First off, I'm so sorry I've been a bit MIA on here. I hope to get back into the swing of things in the New Year!! If you celebrate Christmas, I hope it was wonderful. And Happy New Year!!
Outside the Lines by Anna Zabo
Review by Lauren
Source: copy from Netgalley; all opinions are my own
Official Summary (add on Goodreads): Miniature artist Ian Meyers has one week to rebuild his damaged set. Needing help, he goes to End o’ Earth, the local comic and gaming shop. Owner Simon Derry pushes all of Ian’s buttons, and he also has steady hands and the skills Ian needs.
Before they can even grab a beer, Ian meets Lydia Derry, Simon’s wife. If Ian had any interest in women, he’d suggest a threesome, but then Simon explains that he and Lydia are polyamorous, and if Ian wants Simon, neither of them will complain. If anything, Lydia encourages the relationship.
Ian’s all in, and it’s fantastic working with Simon to piece together his set and then take each other apart at night. His friendship with Lydia grows too. The only problem is, the more time he spends with Simon, the more he wants everything Simon already has with Lydia: A house. A cat. A commitment. So Ian runs, and shatters the trust he has with them both—right when they need him the most. Piecing their relationships back together might prove harder than a smashed set.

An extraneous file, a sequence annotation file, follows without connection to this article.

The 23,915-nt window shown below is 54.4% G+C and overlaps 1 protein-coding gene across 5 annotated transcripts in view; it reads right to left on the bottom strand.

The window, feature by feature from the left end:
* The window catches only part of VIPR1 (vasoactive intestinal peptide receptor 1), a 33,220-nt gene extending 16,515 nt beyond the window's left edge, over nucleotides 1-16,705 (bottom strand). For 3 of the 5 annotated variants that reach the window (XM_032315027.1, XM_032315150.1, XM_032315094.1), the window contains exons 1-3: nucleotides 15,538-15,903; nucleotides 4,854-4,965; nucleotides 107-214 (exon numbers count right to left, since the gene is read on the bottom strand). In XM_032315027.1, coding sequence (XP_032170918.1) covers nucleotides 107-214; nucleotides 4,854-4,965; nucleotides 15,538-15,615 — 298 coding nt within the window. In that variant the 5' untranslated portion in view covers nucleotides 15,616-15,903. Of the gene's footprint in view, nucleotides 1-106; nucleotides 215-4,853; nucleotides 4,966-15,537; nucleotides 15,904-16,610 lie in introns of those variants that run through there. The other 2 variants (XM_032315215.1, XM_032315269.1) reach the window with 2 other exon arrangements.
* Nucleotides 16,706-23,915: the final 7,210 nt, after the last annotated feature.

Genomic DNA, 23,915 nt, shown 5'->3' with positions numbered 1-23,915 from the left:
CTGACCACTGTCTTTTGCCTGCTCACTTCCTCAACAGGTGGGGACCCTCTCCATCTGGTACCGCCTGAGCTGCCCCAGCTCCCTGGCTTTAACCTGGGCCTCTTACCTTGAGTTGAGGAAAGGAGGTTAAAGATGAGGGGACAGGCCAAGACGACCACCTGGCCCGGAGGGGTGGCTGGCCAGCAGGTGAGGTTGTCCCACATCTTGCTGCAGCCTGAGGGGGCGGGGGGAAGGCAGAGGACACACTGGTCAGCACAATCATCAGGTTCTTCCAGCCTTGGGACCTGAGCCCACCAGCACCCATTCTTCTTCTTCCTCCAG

Review: This is the 22nd novel in the Bluewater Bay series, but believe me, they can all be read as stand-alones. In fact, most of the books are written by different authors throughout. Outside the Lines is actually the second to last in the entire series, and it’s one that I really enjoyed. The TV show Wolf’s Landing is filmed in Bluewater Bay, so the famous and the not-so-famous cohabitate, and that’s the overall focus of these books. Outside the Lines is about Ian, who makes miniature sets for the show, and Simon and Lydia Derry – a polyamorous married couple. While Simon and Lydia are married, being poly means they are welcome to pursue other relationships too and that’s what Simon does with Ian. I thought the whole relationship between the three main characters was handled really well and with a lot of respect, and it helps explain how a poly relationship works. There is some brief angst/drama, but it just helps them all become a stronger unit. Also, I should note that Simon and Ian are in a sexual relationship, but Ian isn’t in one with Lydia as he’s gay – he does however grow to love and care for Lydia as a friend/family member.